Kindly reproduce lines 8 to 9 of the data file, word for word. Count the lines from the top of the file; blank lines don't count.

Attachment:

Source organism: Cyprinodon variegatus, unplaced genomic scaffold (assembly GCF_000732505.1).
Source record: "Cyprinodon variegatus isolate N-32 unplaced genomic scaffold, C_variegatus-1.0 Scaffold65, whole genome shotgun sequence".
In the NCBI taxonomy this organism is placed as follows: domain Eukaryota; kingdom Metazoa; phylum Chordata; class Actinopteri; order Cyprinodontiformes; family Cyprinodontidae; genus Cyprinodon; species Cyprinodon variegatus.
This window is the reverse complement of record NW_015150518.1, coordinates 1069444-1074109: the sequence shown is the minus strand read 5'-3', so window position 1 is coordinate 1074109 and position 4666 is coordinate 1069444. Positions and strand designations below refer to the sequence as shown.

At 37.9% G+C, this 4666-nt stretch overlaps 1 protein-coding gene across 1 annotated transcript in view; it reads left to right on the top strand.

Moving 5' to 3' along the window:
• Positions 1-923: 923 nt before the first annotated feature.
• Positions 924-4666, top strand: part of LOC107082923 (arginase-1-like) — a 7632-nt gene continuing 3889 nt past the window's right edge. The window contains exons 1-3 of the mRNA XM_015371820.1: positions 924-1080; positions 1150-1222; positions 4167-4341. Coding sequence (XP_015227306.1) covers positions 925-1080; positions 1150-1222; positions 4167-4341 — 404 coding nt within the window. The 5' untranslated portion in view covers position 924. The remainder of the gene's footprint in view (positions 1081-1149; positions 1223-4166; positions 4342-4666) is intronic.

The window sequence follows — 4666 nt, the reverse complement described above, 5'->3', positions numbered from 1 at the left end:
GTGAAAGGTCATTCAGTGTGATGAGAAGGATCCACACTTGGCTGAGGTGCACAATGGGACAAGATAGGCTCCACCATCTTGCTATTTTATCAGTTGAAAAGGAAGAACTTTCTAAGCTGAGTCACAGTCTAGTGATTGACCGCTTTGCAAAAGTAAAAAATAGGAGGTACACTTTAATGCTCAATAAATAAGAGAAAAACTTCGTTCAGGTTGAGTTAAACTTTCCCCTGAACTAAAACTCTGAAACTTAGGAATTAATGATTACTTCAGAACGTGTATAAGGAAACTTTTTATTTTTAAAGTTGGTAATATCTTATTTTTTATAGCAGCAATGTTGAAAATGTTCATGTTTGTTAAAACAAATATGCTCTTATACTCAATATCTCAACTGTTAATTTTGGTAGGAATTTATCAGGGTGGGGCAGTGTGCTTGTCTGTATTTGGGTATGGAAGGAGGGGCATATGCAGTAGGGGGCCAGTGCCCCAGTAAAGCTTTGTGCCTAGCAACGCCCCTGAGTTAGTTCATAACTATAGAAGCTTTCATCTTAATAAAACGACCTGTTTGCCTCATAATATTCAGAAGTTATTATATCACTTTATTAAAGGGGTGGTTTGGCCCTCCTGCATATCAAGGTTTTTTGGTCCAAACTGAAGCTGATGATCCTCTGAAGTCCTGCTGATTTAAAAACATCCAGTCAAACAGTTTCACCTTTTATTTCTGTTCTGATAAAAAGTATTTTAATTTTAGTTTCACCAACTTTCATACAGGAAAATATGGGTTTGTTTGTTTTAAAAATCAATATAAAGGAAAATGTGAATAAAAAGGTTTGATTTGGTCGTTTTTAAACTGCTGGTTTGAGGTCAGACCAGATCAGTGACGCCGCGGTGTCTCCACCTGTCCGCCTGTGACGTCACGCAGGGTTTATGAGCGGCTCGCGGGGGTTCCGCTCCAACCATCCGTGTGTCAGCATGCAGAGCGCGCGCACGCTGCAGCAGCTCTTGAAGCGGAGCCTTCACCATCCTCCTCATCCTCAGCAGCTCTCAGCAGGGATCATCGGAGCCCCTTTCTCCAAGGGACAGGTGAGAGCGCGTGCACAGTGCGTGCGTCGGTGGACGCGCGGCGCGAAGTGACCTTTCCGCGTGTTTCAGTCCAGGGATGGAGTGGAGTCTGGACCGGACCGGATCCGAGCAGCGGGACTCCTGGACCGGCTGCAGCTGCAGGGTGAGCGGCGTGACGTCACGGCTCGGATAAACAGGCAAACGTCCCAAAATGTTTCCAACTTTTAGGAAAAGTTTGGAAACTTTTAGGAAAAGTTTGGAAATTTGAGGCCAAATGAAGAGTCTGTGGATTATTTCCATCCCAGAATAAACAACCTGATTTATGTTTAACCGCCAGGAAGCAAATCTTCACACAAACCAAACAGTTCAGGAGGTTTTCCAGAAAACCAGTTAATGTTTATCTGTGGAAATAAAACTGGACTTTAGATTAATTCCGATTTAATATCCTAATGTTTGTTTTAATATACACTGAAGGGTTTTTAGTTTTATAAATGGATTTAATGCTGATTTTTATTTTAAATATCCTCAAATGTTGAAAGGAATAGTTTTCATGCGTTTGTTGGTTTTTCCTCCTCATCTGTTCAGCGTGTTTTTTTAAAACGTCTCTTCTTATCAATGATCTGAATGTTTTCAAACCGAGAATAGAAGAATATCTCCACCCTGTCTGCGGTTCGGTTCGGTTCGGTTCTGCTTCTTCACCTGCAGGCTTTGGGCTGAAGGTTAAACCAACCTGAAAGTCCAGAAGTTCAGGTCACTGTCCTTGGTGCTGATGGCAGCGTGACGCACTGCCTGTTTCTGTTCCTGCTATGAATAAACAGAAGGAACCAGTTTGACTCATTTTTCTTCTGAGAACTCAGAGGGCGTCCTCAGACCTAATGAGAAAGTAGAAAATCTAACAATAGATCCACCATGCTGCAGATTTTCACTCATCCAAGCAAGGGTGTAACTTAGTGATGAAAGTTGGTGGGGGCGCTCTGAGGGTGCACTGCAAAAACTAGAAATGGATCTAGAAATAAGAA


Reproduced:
• Positions 924-4666, top strand: part of LOC107082923 (arginase-1-like) — a 7632-nt gene continuing 3889 nt past the window's right edge. The window contains exons 1-3 of the mRNA XM_015371820.1: positions 924-1080; positions 1150-1222; positions 4167-4341. Coding sequence (XP_015227306.1) covers positions 925-1080; positions 1150-1222; positions 4167-4341 — 404 coding nt within the window. The 5' untranslated portion in view covers position 924. The remainder of the gene's footprint in view (positions 1081-1149; positions 1223-4166; positions 4342-4666) is intronic.

The window sequence follows — 4666 nt, the reverse complement described above, 5'->3', positions numbered from 1 at the left end: